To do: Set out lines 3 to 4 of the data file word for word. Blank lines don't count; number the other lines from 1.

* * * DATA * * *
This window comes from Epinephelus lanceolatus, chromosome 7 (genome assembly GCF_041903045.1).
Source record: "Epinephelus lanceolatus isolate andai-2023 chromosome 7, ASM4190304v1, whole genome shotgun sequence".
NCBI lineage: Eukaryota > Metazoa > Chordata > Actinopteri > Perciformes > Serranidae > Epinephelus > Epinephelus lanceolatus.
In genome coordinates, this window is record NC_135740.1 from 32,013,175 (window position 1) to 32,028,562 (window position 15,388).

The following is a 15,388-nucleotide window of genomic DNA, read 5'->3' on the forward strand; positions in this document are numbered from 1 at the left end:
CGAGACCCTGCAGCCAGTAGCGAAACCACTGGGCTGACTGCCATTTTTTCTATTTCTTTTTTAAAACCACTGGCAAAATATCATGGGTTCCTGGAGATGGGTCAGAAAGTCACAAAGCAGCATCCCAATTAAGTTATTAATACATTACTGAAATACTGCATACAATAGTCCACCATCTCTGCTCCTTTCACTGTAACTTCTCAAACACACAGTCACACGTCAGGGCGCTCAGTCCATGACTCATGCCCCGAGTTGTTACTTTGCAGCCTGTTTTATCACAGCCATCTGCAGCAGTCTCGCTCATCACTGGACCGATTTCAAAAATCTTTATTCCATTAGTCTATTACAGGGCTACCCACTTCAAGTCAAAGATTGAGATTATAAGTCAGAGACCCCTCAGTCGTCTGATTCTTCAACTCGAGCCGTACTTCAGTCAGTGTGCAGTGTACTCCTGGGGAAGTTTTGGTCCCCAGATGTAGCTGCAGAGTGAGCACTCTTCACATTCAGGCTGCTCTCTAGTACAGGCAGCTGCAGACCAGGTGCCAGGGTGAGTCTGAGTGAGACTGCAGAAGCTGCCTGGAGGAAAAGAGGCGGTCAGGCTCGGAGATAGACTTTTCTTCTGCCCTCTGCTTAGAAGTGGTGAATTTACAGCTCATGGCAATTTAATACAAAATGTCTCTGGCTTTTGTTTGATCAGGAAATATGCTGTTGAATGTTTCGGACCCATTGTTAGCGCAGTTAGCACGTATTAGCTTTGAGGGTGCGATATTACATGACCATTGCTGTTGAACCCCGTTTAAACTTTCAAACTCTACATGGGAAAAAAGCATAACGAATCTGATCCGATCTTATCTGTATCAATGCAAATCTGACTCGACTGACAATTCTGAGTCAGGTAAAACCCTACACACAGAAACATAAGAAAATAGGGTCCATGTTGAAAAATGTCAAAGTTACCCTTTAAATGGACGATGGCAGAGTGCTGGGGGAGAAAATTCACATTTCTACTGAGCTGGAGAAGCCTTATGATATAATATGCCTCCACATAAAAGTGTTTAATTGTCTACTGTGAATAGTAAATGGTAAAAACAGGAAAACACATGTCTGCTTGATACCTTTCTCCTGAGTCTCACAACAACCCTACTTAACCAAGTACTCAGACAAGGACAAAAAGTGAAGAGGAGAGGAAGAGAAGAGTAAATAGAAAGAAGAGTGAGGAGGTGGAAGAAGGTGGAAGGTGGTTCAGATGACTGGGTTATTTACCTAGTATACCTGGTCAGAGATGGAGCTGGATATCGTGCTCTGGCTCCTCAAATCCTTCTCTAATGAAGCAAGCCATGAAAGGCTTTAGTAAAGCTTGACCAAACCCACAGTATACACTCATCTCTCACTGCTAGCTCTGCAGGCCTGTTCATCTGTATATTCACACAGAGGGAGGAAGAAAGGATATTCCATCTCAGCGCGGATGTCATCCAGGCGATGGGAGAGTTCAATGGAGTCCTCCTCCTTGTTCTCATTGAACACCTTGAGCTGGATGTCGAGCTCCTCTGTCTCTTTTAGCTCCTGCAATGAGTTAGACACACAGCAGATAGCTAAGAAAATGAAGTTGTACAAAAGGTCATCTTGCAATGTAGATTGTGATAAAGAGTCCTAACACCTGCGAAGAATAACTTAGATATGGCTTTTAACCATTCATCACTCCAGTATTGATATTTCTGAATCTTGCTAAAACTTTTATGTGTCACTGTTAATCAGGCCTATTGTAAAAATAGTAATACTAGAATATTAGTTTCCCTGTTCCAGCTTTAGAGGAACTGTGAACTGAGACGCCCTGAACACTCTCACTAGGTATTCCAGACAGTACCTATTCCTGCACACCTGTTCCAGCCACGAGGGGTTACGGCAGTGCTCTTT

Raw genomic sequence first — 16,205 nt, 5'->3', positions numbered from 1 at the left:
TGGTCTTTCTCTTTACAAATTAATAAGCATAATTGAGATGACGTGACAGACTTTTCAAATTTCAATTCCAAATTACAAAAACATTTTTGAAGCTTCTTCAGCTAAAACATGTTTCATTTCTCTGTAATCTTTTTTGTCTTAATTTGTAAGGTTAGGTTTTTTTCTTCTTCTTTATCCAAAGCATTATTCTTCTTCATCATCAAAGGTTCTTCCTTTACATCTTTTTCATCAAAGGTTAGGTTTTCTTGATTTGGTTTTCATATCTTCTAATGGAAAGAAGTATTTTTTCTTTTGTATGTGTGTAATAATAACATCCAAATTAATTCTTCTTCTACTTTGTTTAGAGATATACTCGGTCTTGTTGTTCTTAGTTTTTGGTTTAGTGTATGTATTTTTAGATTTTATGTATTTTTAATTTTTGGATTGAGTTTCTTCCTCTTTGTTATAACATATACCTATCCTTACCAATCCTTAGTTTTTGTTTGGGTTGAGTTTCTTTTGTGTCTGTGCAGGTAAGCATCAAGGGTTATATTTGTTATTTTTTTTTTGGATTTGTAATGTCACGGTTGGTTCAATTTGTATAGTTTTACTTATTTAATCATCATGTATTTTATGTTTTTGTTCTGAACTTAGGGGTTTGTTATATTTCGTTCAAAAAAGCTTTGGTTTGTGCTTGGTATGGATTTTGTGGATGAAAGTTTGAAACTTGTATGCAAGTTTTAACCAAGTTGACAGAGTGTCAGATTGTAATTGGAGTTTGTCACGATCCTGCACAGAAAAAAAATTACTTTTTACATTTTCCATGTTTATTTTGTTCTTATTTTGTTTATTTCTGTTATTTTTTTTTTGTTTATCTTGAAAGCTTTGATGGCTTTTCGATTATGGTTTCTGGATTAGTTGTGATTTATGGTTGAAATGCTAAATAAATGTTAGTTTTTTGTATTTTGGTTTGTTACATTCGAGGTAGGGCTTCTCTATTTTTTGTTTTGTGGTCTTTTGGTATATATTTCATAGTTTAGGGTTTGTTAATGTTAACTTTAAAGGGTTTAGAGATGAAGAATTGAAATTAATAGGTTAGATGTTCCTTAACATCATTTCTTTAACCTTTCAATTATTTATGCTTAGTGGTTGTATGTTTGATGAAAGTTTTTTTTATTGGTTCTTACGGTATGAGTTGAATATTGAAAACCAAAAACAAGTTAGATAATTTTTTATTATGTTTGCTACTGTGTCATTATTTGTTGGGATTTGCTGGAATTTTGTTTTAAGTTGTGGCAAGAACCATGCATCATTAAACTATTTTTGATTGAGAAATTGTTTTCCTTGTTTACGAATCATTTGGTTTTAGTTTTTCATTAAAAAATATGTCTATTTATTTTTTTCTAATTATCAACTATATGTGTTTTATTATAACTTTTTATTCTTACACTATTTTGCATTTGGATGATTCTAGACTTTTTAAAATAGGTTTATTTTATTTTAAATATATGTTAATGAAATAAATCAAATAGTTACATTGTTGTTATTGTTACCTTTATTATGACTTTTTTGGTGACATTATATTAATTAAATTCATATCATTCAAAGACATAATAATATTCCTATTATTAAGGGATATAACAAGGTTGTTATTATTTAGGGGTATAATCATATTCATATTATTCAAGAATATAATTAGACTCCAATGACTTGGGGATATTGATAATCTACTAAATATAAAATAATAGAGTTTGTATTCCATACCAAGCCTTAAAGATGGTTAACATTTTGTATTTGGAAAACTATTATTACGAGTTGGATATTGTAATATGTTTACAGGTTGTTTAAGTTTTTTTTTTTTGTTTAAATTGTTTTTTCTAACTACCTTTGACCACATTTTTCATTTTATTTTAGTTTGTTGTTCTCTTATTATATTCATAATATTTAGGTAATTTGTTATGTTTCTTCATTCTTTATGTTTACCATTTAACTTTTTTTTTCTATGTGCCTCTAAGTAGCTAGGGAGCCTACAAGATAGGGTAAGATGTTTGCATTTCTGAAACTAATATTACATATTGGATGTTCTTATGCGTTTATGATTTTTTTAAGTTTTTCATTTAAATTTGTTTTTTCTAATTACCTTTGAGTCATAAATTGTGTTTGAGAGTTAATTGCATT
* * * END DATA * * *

NCBI lineage: Eukaryota > Metazoa > Chordata > Actinopteri > Perciformes > Serranidae > Epinephelus > Epinephelus lanceolatus.
In genome coordinates, this window is record NC_135740.1 from 32,013,175 (window position 1) to 32,028,562 (window position 15,388).